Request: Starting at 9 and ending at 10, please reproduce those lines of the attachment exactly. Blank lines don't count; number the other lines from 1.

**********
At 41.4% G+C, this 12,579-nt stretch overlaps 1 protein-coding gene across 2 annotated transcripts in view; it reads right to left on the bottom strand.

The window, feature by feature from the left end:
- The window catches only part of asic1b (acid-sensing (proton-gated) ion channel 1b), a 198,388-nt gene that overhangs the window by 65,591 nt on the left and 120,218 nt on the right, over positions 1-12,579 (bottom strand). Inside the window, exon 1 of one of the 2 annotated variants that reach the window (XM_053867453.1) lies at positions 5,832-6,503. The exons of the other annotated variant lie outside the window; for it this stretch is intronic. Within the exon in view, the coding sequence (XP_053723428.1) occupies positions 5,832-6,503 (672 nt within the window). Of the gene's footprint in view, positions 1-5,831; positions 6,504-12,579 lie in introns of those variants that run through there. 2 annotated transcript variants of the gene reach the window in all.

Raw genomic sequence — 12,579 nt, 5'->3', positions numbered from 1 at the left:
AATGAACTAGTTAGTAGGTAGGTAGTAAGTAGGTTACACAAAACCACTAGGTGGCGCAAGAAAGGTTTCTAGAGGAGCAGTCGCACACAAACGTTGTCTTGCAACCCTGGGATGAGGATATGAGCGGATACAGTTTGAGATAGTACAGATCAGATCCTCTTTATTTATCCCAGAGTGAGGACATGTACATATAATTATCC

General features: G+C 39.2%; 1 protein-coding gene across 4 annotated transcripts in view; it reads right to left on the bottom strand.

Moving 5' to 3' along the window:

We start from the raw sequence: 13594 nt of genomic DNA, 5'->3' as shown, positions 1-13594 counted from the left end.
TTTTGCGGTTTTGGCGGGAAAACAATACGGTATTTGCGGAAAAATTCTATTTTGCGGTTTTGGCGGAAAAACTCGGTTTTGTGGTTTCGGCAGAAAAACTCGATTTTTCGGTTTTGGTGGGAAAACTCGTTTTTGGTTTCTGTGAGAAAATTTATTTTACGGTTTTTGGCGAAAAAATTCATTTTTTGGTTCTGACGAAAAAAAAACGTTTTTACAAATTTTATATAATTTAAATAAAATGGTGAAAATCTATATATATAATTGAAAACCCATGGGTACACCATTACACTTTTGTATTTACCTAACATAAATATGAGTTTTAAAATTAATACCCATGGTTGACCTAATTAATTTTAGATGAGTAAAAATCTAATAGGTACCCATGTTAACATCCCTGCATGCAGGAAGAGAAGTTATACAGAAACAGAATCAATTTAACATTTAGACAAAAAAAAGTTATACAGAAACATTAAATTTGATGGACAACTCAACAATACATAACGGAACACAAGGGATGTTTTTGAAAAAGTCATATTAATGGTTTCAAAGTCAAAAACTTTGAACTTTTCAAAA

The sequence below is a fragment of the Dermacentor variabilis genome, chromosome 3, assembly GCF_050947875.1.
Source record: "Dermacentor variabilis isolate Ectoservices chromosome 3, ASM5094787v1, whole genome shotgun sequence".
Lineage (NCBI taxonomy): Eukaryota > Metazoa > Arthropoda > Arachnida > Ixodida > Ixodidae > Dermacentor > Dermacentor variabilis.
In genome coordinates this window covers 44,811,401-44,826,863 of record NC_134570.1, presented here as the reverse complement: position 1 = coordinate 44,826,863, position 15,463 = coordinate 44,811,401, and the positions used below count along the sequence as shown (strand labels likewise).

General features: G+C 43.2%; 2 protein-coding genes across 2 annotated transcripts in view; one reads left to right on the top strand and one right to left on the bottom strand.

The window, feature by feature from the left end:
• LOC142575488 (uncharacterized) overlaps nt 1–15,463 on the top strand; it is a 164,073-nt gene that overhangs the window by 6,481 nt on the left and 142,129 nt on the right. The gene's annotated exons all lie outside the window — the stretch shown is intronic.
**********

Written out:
TTTTGCGGTTTTGGCGGGAAAACAATACGGTATTTGCGGAAAAATTCTATTTTGCGGTTTTGGCGGAAAAACTCGGTTTTGTGGTTTCGGCAGAAAAACTCGATTTTTCGGTTTTGGTGGGAAAACTCGTTTTTGGTTTCTGTGAGAAAATTTATTTTACGGTTTTTGGCGAAAAAATTCATTTTTTGGTTCTGACGAAAAAAAAACGTTTTTACAAATTTTATATAATTTAAATAAAATGGTGAAAATCTATATATATAATTGAAAACCCATGGGTACACCATTACACTTTTGTATTTACCTAACATAAATATGAGTTTTAAAATTAATACCCATGGTTGACCTAATTAATTTTAGATGAGTAAAAATCTAATAGGTACCCATGTTAACATCCCTGCATGCAGGAAGAGAAGTTATACAGAAACAGAATCAATTTAACATTTAGACAAAAAAAAGTTATACAGAAACATTAAATTTGATGGACAACTCAACAATACATAACGGAACACAAGGGATGTTTTTGAAAAAGTCATATTAATGGTTTCAAAGTCAAAAACTTTGAACTTTTCAAAA

The sequence below is a fragment of the Dermacentor variabilis genome, chromosome 3, assembly GCF_050947875.1.